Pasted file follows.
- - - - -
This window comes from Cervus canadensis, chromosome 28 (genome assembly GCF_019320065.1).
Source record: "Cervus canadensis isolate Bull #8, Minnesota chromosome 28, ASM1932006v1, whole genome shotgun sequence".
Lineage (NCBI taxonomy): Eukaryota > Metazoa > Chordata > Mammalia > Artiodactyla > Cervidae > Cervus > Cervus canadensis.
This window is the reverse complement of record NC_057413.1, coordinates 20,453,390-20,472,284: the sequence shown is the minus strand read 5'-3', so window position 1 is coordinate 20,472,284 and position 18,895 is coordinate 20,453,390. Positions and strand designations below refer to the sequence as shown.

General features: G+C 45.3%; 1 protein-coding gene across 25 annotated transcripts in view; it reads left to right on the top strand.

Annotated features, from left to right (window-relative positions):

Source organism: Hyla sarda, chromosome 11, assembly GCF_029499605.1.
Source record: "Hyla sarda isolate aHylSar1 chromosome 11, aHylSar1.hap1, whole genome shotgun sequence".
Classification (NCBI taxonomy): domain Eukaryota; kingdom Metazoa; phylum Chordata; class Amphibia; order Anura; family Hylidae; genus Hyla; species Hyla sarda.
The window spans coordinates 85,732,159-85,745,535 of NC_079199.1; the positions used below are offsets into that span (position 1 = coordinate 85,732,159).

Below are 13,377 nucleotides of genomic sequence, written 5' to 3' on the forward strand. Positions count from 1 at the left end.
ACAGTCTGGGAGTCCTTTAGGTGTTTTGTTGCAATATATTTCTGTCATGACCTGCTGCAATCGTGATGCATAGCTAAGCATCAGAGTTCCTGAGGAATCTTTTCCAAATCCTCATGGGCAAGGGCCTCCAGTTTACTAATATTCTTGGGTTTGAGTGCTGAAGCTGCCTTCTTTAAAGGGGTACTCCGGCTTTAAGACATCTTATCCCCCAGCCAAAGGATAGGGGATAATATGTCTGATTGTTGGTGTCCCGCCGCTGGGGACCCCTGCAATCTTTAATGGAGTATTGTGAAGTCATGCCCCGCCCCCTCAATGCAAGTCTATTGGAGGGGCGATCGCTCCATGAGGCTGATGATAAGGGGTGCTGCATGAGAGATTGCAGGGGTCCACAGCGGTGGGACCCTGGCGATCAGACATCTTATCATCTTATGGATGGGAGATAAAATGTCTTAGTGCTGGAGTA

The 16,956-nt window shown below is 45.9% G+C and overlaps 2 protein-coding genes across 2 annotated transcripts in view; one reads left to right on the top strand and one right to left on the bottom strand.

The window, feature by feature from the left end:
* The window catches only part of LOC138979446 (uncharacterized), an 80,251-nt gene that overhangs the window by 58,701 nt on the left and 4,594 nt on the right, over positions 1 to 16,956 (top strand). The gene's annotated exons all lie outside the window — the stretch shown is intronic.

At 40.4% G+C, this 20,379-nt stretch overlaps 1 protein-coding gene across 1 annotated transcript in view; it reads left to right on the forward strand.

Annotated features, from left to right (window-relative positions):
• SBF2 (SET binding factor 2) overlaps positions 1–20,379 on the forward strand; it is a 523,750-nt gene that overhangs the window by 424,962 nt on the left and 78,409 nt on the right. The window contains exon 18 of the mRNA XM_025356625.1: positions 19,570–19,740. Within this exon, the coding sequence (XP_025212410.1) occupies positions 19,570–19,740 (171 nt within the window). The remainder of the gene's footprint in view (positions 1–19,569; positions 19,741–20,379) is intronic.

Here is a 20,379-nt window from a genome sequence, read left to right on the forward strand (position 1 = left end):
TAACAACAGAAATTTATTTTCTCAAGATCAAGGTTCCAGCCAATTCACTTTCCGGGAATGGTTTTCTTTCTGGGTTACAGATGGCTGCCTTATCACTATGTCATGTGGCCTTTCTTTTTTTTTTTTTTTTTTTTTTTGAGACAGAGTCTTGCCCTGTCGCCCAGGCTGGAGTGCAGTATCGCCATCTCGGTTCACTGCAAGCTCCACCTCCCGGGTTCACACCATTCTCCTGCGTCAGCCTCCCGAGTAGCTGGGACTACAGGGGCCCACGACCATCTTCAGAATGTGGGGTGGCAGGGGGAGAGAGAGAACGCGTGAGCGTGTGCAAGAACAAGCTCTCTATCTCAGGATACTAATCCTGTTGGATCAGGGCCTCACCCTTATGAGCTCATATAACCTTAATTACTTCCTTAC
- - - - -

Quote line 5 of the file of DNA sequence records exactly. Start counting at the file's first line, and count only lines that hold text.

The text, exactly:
General features: G+C 45.3%; 1 protein-coding gene across 25 annotated transcripts in view; it reads left to right on the top strand.